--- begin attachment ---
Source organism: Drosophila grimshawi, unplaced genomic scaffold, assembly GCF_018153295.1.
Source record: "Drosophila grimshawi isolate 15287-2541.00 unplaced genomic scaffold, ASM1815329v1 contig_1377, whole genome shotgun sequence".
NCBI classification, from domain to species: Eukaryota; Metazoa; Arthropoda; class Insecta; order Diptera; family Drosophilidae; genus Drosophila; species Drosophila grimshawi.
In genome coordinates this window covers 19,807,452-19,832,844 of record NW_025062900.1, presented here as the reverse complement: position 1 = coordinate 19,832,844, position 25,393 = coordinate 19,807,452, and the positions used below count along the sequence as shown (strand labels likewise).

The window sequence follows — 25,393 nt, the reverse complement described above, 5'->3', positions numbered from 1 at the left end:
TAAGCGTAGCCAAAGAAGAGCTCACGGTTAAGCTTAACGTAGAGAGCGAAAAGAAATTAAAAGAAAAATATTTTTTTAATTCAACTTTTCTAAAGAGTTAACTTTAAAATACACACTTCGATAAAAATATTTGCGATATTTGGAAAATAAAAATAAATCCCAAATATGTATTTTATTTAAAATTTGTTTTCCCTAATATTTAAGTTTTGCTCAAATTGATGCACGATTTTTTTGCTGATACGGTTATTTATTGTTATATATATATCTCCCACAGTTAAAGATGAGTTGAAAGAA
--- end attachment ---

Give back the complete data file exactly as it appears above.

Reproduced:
Source organism: Drosophila grimshawi, unplaced genomic scaffold, assembly GCF_018153295.1.
Source record: "Drosophila grimshawi isolate 15287-2541.00 unplaced genomic scaffold, ASM1815329v1 contig_1377, whole genome shotgun sequence".
NCBI classification, from domain to species: Eukaryota; Metazoa; Arthropoda; class Insecta; order Diptera; family Drosophilidae; genus Drosophila; species Drosophila grimshawi.
In genome coordinates this window covers 19,807,452-19,832,844 of record NW_025062900.1, presented here as the reverse complement: position 1 = coordinate 19,832,844, position 25,393 = coordinate 19,807,452, and the positions used below count along the sequence as shown (strand labels likewise).

The window sequence follows — 25,393 nt, the reverse complement described above, 5'->3', positions numbered from 1 at the left end:
TAAGCGTAGCCAAAGAAGAGCTCACGGTTAAGCTTAACGTAGAGAGCGAAAAGAAATTAAAAGAAAAATATTTTTTTAATTCAACTTTTCTAAAGAGTTAACTTTAAAATACACACTTCGATAAAAATATTTGCGATATTTGGAAAATAAAAATAAATCCCAAATATGTATTTTATTTAAAATTTGTTTTCCCTAATATTTAAGTTTTGCTCAAATTGATGCACGATTTTTTTGCTGATACGGTTATTTATTGTTATATATATATCTCCCACAGTTAAAGATGAGTTGAAAGAA